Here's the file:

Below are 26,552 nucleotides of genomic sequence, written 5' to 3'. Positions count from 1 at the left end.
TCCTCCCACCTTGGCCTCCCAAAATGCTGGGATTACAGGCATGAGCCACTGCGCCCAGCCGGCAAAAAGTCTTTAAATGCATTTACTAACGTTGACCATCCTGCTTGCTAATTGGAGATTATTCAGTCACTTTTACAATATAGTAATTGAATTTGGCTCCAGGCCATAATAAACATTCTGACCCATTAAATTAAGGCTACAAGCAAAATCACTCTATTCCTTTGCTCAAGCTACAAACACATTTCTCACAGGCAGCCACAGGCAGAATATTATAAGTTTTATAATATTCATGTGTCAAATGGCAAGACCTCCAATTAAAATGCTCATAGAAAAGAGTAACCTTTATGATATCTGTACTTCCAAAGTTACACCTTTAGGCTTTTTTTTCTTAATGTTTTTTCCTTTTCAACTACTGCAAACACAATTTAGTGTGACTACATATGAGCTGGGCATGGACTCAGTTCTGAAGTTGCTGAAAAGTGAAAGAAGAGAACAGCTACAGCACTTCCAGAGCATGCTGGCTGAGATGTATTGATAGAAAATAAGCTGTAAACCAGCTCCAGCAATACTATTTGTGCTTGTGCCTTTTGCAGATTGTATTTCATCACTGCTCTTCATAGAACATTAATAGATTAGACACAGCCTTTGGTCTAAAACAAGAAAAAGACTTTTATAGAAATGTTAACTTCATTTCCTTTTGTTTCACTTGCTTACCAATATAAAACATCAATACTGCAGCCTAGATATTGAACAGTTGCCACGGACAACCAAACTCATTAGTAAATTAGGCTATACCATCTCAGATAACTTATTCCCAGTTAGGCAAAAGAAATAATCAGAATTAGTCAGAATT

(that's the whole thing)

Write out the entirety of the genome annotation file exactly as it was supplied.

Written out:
Below are 26,552 nucleotides of genomic sequence, written 5' to 3'. Positions count from 1 at the left end.
TCCTCCCACCTTGGCCTCCCAAAATGCTGGGATTACAGGCATGAGCCACTGCGCCCAGCCGGCAAAAAGTCTTTAAATGCATTTACTAACGTTGACCATCCTGCTTGCTAATTGGAGATTATTCAGTCACTTTTACAATATAGTAATTGAATTTGGCTCCAGGCCATAATAAACATTCTGACCCATTAAATTAAGGCTACAAGCAAAATCACTCTATTCCTTTGCTCAAGCTACAAACACATTTCTCACAGGCAGCCACAGGCAGAATATTATAAGTTTTATAATATTCATGTGTCAAATGGCAAGACCTCCAATTAAAATGCTCATAGAAAAGAGTAACCTTTATGATATCTGTACTTCCAAAGTTACACCTTTAGGCTTTTTTTTCTTAATGTTTTTTCCTTTTCAACTACTGCAAACACAATTTAGTGTGACTACATATGAGCTGGGCATGGACTCAGTTCTGAAGTTGCTGAAAAGTGAAAGAAGAGAACAGCTACAGCACTTCCAGAGCATGCTGGCTGAGATGTATTGATAGAAAATAAGCTGTAAACCAGCTCCAGCAATACTATTTGTGCTTGTGCCTTTTGCAGATTGTATTTCATCACTGCTCTTCATAGAACATTAATAGATTAGACACAGCCTTTGGTCTAAAACAAGAAAAAGACTTTTATAGAAATGTTAACTTCATTTCCTTTTGTTTCACTTGCTTACCAATATAAAACATCAATACTGCAGCCTAGATATTGAACAGTTGCCACGGACAACCAAACTCATTAGTAAATTAGGCTATACCATCTCAGATAACTTATTCCCAGTTAGGCAAAAGAAATAATCAGAATTAGTCAGAATT